Jerusalem's Jaffa Road closed to traffic

Jan 15 is the date that marks a dramatic change for Jerusalemites: The city's main artery for over 150 years is now blocked to all vehicles, including buses and taxis.

Jaffa Road construction Jerusalem 521 (photo credit: marc israel sellem)
Jaffa Road construction Jerusalem 521
(photo credit: marc israel sellem)
Traffic ends; nightmare begins
As of January 15, Jaffa Road, which has been the city’s main artery for the past 150 years, will be dramatically changing its purpose and appearance: no buses – or any other vehicles – will be allowed to travel on it, to make room for light rail tests. This will go on for a few months, until the “real thing” – meaning the real light rail traffic – will start, now scheduled for August.
From then on, Jaffa Road, from Kikar Safra up to the old Shaare Zedek building (today the IBA offices), will become one long mall, with stores, coffee shops and terraces, and will serve as a venue for outdoor cultural events. According to Shmuel Elgrabli, spokesman for the Jerusalem Mass Transportation Plan, the coming months will be a traffic nightmare in the city center (what else is new?), but will – so hope all the parties involved – complete the psychological switch in locals’ and visitors’ minds: no more access for private cars to the city center.
For the time being, buses will be using Rehov Hanevi’im, Rehov Agrippas and Rehov Yeshayahu. Agrippas will become two-way for public transport between 6 a.m. and 7 p.m. One positive outcome nevertheless: residents along Jaffa Road will enjoy some quiet – for the first time in 150 years.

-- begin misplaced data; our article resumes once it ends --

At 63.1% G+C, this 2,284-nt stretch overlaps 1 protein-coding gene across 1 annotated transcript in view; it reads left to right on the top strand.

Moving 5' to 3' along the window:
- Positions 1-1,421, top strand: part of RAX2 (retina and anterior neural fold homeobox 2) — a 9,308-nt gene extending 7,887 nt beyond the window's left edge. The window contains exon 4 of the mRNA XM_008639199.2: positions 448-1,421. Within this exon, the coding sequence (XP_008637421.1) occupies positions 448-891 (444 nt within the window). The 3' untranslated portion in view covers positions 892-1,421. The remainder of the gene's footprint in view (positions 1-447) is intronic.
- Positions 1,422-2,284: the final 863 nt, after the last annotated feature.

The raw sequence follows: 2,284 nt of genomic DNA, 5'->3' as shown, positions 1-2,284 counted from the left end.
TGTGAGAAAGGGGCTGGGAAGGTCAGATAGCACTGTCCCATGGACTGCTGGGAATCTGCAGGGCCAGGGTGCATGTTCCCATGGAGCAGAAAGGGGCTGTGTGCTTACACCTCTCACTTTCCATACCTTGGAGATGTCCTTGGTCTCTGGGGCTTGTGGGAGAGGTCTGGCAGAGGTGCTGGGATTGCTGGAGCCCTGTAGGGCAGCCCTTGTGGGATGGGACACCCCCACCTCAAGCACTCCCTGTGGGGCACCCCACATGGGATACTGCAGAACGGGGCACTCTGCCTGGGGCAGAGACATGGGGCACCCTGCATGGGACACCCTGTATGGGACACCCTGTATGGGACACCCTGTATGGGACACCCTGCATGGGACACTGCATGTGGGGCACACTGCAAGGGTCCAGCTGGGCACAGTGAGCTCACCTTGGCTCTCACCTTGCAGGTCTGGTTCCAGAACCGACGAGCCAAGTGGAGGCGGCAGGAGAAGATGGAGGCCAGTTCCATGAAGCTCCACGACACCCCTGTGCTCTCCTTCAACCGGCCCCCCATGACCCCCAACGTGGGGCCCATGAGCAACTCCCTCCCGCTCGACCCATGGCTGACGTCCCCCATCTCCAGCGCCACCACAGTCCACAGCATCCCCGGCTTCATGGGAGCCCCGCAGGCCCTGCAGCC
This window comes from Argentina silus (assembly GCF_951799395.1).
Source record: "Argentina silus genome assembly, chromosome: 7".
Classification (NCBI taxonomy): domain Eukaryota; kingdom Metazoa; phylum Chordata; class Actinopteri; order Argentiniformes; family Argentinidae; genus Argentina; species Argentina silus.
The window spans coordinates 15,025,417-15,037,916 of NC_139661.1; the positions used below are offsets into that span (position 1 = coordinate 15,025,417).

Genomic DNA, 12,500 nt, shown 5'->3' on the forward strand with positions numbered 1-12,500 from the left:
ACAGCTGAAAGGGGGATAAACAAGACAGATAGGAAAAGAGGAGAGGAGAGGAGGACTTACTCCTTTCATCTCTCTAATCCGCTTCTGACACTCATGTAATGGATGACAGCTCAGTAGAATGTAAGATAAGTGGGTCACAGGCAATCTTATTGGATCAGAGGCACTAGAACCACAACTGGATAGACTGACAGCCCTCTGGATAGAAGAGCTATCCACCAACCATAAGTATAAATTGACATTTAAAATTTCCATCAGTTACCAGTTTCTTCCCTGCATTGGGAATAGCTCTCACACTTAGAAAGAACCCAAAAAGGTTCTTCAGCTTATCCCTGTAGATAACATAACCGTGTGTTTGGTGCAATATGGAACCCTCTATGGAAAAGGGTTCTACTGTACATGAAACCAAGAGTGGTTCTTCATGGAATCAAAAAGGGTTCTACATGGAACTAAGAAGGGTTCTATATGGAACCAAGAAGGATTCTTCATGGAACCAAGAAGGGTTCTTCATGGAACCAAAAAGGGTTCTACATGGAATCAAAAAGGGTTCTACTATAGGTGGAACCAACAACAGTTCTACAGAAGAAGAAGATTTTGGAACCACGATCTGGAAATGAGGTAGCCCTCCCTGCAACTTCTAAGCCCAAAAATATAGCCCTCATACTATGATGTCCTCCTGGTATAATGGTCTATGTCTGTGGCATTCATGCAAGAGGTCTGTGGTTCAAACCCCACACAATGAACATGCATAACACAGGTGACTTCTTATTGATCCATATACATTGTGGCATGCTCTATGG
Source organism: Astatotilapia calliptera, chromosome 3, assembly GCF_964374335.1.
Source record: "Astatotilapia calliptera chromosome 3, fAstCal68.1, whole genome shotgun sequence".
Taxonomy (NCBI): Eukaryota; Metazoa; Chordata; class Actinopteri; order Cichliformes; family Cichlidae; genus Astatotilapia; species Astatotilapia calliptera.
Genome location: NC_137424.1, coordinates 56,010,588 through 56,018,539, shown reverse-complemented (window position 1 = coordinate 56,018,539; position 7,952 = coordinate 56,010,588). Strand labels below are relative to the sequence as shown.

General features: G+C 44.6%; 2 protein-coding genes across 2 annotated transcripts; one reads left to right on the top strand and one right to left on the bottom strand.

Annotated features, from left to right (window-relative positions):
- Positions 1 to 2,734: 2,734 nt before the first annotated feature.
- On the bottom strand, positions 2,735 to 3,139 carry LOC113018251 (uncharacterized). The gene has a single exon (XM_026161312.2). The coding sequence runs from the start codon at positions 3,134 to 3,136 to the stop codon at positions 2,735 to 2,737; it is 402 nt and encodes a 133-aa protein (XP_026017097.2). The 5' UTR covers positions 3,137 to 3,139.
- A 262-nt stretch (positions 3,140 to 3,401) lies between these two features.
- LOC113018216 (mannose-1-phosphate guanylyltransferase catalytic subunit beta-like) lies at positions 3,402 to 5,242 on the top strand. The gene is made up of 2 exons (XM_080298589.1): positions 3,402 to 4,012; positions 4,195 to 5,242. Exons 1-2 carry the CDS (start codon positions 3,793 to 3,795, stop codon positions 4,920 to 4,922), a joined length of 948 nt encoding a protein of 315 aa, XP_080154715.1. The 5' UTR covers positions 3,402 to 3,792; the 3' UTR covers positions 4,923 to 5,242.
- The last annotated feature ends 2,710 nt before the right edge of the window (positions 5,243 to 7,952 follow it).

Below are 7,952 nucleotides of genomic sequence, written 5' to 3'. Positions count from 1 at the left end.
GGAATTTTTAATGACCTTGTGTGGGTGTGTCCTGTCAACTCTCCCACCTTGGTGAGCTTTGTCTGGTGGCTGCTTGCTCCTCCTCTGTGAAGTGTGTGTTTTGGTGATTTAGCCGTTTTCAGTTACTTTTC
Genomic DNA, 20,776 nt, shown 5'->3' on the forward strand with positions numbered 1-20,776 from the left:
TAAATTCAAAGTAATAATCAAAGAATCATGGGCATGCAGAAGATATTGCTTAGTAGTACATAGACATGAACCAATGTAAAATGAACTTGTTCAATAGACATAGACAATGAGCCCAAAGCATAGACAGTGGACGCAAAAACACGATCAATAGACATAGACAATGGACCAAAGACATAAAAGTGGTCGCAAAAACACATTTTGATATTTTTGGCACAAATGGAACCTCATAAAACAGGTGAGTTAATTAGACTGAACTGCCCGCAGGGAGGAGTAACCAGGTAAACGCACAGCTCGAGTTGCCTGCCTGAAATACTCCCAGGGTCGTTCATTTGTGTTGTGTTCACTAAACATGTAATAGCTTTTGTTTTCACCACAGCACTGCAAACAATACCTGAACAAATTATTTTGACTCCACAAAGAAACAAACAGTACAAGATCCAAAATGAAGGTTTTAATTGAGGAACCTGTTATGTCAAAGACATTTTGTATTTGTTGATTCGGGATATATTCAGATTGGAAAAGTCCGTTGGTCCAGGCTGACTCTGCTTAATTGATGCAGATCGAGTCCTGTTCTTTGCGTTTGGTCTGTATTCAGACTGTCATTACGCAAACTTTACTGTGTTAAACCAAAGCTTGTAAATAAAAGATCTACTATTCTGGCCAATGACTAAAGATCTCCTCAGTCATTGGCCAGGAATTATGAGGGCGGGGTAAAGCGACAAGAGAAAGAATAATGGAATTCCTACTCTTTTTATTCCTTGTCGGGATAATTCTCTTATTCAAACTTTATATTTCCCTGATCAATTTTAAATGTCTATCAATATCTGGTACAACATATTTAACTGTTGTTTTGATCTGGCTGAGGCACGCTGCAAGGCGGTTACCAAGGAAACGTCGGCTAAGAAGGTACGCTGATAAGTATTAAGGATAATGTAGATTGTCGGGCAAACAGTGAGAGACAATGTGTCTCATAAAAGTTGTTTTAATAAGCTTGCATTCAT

Capital attraction
Jerusalem was the first choice for new immigrants in 2010: 2,554 olim arrived (compared to 2,443 in 2009), most of them from the United States (894), followed by the former Soviet Union (418) and France (385), but only two from Ethiopia. These figures were revealed earlier this week during a session of the Knesset’s Committee for Immigration, Absorption and Diaspora Affairs, whose chairman, MK Danny Danon, praised the city’s efforts on behalf of the newcomers in the fields of education and social activities.
Regarding the low number of olim from Ethiopia, Danon explained that serious efforts are being made to facilitate their absorption and incorporation into public service. However, the high prices of housing in the city are considered by all parties involved a serious obstacle for these olim. Danon’s committee is currently looking into ways to raise the loans for mortgages.
Hello and good-bye
Farewell was said to Yair Ma’ayan, the current director-general of the municipality, and welcome to the new one, Yossi Heiman, during an official changing of the guard at Kikar Safra, in the presence of the real boss, Mayor Nir Barkat, on Sunday. Ma’ayan, considered close to Foreign Minister Avigdor Lieberman, replaced the former director-general, Eitan Meir, who under mayor Uri Lupolianski implemented the rehabilitation plan for the municipality – including the firing of 1,000 employees.